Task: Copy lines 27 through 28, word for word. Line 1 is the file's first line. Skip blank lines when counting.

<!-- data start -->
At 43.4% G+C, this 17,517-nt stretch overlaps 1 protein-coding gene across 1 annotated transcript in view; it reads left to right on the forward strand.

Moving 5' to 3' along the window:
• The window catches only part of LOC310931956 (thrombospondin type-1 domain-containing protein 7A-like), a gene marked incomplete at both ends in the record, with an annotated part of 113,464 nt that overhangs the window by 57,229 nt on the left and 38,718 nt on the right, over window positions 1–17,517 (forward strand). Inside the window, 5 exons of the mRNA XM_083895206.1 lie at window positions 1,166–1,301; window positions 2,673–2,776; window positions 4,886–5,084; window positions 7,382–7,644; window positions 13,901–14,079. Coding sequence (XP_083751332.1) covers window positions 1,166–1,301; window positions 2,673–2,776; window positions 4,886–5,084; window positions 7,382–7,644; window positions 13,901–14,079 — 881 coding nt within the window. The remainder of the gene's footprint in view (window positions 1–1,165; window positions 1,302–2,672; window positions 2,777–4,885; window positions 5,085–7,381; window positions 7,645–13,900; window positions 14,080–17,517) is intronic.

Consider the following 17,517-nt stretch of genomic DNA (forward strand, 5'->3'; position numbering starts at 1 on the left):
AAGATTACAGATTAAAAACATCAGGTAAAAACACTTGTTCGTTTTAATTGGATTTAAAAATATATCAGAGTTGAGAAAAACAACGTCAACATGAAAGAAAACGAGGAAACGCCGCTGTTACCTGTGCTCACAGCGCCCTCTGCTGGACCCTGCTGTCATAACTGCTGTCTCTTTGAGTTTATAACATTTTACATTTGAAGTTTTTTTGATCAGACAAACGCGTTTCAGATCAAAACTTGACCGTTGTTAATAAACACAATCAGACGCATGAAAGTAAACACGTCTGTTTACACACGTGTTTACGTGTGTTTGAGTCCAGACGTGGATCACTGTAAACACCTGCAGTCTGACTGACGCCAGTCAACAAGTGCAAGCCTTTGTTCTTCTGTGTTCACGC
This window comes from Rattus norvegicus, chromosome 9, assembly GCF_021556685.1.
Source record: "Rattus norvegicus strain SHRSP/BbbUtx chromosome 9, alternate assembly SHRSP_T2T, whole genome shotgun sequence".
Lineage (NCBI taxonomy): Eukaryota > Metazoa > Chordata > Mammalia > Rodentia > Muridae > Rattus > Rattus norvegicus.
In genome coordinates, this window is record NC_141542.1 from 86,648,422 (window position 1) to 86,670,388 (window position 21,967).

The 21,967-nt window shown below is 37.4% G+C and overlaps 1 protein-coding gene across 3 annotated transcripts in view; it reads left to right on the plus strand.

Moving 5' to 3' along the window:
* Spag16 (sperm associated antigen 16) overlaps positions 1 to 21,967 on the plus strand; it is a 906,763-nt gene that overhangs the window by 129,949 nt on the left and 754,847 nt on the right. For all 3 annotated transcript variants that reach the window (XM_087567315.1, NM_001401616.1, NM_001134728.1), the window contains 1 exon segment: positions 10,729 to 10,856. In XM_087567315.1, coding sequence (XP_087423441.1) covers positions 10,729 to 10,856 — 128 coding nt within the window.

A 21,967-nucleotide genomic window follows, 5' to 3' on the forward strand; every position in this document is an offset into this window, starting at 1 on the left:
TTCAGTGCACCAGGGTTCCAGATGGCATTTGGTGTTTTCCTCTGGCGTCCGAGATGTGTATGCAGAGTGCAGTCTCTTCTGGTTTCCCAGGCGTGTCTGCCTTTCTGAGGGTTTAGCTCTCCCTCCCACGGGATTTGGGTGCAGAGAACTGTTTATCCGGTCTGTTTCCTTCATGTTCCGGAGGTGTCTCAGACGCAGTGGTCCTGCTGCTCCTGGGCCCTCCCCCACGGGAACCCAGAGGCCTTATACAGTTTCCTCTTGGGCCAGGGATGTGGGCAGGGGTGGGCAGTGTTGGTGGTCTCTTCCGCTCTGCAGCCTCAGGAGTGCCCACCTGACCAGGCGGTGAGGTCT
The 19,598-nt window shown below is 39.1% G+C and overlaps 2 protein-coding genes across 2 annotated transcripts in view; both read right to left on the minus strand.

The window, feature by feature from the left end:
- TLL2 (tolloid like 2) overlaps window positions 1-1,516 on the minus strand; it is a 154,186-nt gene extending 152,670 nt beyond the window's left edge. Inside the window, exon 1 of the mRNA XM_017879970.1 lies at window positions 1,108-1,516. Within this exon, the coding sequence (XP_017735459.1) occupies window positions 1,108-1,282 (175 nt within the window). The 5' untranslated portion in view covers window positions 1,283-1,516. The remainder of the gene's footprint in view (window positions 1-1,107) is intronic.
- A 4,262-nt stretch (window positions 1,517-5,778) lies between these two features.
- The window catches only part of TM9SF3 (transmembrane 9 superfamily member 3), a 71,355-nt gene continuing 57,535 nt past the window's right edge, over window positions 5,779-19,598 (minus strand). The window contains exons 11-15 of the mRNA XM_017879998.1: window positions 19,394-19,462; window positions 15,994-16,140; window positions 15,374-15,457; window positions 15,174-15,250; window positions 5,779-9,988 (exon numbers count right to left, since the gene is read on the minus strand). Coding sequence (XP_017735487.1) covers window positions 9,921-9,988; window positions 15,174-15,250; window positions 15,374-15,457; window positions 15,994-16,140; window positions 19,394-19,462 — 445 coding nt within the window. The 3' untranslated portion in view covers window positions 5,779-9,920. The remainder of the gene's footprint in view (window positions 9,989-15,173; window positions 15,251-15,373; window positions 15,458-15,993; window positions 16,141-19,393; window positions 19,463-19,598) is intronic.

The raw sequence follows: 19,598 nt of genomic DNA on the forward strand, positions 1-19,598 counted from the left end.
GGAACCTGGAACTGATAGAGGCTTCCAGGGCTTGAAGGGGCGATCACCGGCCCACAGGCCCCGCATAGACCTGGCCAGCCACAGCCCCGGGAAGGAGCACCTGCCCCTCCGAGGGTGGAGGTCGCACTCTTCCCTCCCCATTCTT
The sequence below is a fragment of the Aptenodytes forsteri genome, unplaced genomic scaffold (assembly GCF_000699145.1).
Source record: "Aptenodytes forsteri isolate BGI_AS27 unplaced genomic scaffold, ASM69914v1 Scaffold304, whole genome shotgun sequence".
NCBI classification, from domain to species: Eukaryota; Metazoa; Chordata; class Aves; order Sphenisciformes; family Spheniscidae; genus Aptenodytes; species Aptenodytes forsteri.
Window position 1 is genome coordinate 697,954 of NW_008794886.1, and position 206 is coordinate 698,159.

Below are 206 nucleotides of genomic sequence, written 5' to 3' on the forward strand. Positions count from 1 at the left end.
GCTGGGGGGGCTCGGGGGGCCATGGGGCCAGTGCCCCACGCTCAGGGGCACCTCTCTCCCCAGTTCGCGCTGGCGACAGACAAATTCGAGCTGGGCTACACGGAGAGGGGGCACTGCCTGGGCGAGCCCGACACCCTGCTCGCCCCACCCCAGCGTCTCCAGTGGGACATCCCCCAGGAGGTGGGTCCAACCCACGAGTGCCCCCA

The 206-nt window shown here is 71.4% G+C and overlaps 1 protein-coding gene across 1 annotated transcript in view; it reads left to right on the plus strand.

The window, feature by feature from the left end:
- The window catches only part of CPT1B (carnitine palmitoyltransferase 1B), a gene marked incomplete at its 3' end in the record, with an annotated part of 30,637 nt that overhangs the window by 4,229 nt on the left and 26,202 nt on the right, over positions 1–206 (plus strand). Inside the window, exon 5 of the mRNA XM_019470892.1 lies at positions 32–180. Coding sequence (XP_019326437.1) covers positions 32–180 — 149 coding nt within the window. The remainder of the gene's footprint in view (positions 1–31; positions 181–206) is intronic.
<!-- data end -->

GCTGGGGGGGCTCGGGGGGCCATGGGGCCAGTGCCCCACGCTCAGGGGCACCTCTCTCCCCAGTTCGCGCTGGCGACAGACAAATTCGAGCTGGGCTACACGGAGAGGGGGCACTGCCTGGGCGAGCCCGACACCCTGCTCGCCCCACCCCAGCGTCTCCAGTGGGACATCCCCCAGGAGGTGGGTCCAACCCACGAGTGCCCCCA

The 206-nt window shown here is 71.4% G+C and overlaps 1 protein-coding gene across 1 annotated transcript in view; it reads left to right on the plus strand.